News Articles

The latest research for #AutismAwareness

Monday, April 3, 2017

To support National Autism Awareness Month, Elsevier has collated the most recent and popular research and review articles on autism, including Center for BrainHealth research that explores how children are using virtual reality to practice social skills.

Linz Award winner Lyda Hill wants all Dallas residents to experience the joy of service 

Wednesday, March 8, 2017

Philanthropist Lyda Hill received the Linz Award, one of Dallas' oldest and most prestigious civic honors, for her dedication to making the city a better place. A gift from Hill to the Center for BrainHealth at The University of Texas at Dallas will allow 500 police officers to take part in the Center's high-performance brain training program, Strategic Memory Advanced Reasoning Training.

Center for BrainHealth Creates Program for Dallas Police

Wednesday, March 1, 2017

Researchers at the Center for BrainHealth, part of the University of Texas at Dallas, in collaboration with its Brain Performance Institute developed a new program to help police officers make decisions in stressful situations. The 18-month program will provide officers with brain-enhancing tools for decision making and stress management.

DPD Officers Work Mental Muscles With ‘Brain Training’

Monday, February 27, 2017

The Dallas police department will partner with the University of Texas at Dallas Center for Brain Health to help officers stay in top mental health.

Brain health as a Dallas Police line of defense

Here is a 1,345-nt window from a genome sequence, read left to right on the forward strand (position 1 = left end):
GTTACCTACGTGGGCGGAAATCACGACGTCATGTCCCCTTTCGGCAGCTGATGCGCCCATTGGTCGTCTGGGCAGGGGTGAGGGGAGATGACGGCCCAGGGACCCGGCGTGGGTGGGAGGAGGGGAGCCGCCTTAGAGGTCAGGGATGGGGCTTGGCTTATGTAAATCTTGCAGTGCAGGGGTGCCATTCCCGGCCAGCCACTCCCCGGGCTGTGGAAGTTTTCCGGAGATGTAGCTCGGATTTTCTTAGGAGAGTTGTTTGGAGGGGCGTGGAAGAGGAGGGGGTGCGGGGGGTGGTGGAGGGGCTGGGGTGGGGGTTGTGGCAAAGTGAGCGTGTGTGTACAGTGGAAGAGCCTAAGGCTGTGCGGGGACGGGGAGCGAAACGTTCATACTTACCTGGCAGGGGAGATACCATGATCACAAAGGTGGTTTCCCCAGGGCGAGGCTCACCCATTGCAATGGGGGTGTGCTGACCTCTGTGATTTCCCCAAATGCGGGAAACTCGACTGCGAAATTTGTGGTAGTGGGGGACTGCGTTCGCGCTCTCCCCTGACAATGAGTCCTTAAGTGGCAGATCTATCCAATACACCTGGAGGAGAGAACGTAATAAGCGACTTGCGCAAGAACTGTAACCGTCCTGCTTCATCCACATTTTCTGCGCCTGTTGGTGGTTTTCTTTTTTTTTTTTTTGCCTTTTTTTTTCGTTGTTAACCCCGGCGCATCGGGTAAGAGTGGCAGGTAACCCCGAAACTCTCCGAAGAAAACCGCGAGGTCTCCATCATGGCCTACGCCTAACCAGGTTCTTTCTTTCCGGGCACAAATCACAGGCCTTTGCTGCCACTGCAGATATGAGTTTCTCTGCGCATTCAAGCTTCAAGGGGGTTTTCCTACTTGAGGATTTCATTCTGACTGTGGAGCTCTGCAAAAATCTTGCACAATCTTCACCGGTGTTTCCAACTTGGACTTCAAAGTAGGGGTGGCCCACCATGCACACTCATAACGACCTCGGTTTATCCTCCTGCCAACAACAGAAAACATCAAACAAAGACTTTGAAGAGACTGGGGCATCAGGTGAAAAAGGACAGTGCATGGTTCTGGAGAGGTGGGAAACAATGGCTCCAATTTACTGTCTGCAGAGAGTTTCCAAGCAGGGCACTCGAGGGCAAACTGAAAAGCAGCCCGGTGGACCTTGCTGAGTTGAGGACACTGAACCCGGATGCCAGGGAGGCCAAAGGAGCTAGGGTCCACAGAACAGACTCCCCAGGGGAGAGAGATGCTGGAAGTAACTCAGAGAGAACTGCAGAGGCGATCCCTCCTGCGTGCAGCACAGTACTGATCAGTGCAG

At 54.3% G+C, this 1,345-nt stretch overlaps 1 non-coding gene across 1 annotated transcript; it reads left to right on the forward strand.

Thursday, February 23, 2017

The Center for Brain Health, part of the University of Texas at Dallas, and its Brain Performance Institute, are now collaborating to provide potentially critical training in tactical decision-making, real-time problem solving, and better managing Dallas police officers' emotional responses to stress.

Brain health as a Dallas Police line of defense

Thursday, February 23, 2017

Dallas Police officers are receiving additional defensive training, not in the use of firearms or bullet proof vests, but how to better use what is perhaps their best defensive weapon – their brains. The Center for BrainHealth and its Brain Performance Institute seek to enhance police officers' tactical decision-making, real-time problem solving, and better managing emotional responses to stress.

Protect Your Brain for Life: Follow these expert strategies

Tuesday, February 21, 2017

Dr. Chapman shares expert advice on how to protect your brain across the lifespan in a recent Neurology Now article.

What the ability to ‘get the gist’ says about your brain

Friday, February 17, 2017

New research finds that a gist reasoning test, developed by clinicians and cognitive neuroscientists, is more sensitive than other traditional tests at identifying certain cognitive deficits.

What the ability to ‘get the gist’ says about your brain

Friday, February 17, 2017

A new study from the Center for BrainHealth, published in Journal of Applied Biobehavioral Research, suggests the gist reasoning test may be sensitive enough to help doctors and clinicians identify previously undiagnosed cognitive changes that could explain the daily life difficulties experienced by TBI patients and subsequently guide appropriate therapies.